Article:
Chattanooga campaign, Aug.-Nov., 1863, military encounter in the American Civil War. Chattanooga, Tenn., which commanded Confederate communications between the East and the Mississippi River and was also the key to loyal E Tennessee, had been an important Union objective as early as 1862 (see Buell, Don Carlos). In 1863, the Union general William Rosecrans, commanding the Army of the Cumberland, forced Braxton Bragg to withdraw his Confederate army from middle Tennessee (June-Aug.) and maneuvered him out of Chattanooga (Aug. 16–Sept. 8). Deceived into believing that Bragg was retreating upon Atlanta, Rosecrans pursued and was trapped by the Confederates at Chickamauga Creek, c.12 mi (20 km) S of Chattanooga. Strengthened by James Longstreet's corps, which had traveled some 650 mi (1,050 km) from Lee's army through Virginia and the Carolinas to join him, Bragg routed the Union right at the Battle of Chickamauga (Sept. 19–20). He could not crush the Union left under George H. Thomas, however; Thomas held off the enemy until Rosecrans ordered him to withdraw to Chattanooga. Bragg then took up a position extending along Missionary Ridge across Chattanooga Valley to Lookout Mt. and laid siege to the town. In a historic movement, Joseph Hooker and two corps from the Army of the Potomac circled nearly 1,200 mi (1,900 km) via Indianapolis to bolster the Union forces. But Rosecrans had lost control of the situation, and an alarmed federal administration at Washington called for U.S. Grant, who arrived at Chattanooga on Oct. 23, 1863. Generals W. F. Smith and Joseph Hooker executed a coup (Oct. 26–29) that restored a sorely needed supply line on the Tennessee River, so Grant was ready to move by late November. Sherman, who had brought up reinforcements from Vicksburg, commanded the left; Thomas, the center; and Hooker, the right. Bragg's forces had been weakened by the departure of Longstreet on an unsuccessful expedition to Knoxville. On Nov. 24, Hooker drove the Confederates from Lookout Mt. in the Battle above the Clouds. On Nov. 25, Sherman could make no headway against Missionary Ridge from its northern end, so Grant ordered the center to advance. Thomas's men—Philip Sheridan conspicuous among them—displayed great courage and boldness, proceeding to carry Bragg's position at the top; there Hooker's forces joined them in routing the Confederates. By nightfall Bragg was in full retreat to Georgia. The victory left Chattanooga in Union hands for the rest of the war.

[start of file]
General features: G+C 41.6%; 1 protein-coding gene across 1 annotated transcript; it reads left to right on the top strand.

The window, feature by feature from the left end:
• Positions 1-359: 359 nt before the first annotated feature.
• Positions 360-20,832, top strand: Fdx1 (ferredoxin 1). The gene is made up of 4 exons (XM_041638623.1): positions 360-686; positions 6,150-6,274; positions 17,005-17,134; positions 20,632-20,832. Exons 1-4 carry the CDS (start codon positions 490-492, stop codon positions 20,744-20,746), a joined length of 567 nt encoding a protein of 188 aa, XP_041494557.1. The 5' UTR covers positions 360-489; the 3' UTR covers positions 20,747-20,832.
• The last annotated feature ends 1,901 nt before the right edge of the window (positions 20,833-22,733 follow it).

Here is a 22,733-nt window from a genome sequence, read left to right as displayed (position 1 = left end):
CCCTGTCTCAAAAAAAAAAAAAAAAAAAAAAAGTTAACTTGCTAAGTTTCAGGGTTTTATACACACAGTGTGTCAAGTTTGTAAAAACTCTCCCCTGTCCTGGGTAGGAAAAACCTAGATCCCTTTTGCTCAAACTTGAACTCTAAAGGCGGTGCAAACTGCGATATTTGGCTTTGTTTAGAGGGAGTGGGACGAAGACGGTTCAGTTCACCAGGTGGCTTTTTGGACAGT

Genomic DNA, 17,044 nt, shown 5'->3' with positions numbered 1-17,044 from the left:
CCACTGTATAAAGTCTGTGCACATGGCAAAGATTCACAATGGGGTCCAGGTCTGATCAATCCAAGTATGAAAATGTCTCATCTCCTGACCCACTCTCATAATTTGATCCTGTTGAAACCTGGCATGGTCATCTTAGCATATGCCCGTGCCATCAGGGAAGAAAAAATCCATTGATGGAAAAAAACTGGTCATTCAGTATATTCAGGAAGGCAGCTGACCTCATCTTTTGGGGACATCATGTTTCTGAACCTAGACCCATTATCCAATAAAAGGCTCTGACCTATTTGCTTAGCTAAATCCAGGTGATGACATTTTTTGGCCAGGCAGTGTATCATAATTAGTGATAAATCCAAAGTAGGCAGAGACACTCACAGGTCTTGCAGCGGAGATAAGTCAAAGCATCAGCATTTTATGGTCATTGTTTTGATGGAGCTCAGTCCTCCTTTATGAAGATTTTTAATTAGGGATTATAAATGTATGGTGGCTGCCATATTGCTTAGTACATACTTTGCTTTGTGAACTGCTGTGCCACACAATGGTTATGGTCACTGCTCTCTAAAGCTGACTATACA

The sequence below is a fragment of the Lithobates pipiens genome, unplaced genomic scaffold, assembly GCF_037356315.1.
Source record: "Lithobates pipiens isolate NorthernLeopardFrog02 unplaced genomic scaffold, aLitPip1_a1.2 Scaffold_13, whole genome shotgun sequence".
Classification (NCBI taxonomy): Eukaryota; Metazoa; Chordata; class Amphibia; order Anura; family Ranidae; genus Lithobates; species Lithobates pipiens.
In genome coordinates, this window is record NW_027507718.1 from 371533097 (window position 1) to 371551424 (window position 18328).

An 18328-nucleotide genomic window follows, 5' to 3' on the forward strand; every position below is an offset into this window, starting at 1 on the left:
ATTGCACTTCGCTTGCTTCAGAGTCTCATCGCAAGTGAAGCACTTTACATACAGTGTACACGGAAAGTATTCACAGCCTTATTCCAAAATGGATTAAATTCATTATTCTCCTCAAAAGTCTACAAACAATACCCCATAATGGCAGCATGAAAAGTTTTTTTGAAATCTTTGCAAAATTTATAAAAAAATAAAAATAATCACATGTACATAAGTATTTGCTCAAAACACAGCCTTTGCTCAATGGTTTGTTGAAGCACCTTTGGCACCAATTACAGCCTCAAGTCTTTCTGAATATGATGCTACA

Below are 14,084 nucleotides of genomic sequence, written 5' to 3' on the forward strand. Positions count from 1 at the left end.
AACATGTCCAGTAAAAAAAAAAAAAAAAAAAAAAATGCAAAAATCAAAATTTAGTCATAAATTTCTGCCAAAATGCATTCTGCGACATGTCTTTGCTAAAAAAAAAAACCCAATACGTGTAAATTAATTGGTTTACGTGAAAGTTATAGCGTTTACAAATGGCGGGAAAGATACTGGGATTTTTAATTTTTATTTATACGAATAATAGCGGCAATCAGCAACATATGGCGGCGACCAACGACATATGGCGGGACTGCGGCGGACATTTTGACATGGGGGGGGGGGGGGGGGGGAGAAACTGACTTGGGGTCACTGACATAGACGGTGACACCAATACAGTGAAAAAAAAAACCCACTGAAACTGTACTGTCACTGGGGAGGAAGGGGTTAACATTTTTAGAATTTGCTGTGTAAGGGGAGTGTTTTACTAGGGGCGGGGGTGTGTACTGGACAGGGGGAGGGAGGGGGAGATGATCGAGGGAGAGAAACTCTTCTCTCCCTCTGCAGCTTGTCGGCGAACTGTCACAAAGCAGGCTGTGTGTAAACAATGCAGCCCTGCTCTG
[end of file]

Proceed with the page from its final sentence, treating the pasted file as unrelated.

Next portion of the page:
See study by M. H. Fitch (1911); F. Downey, Storming of the Gateway (1960, repr. 1969).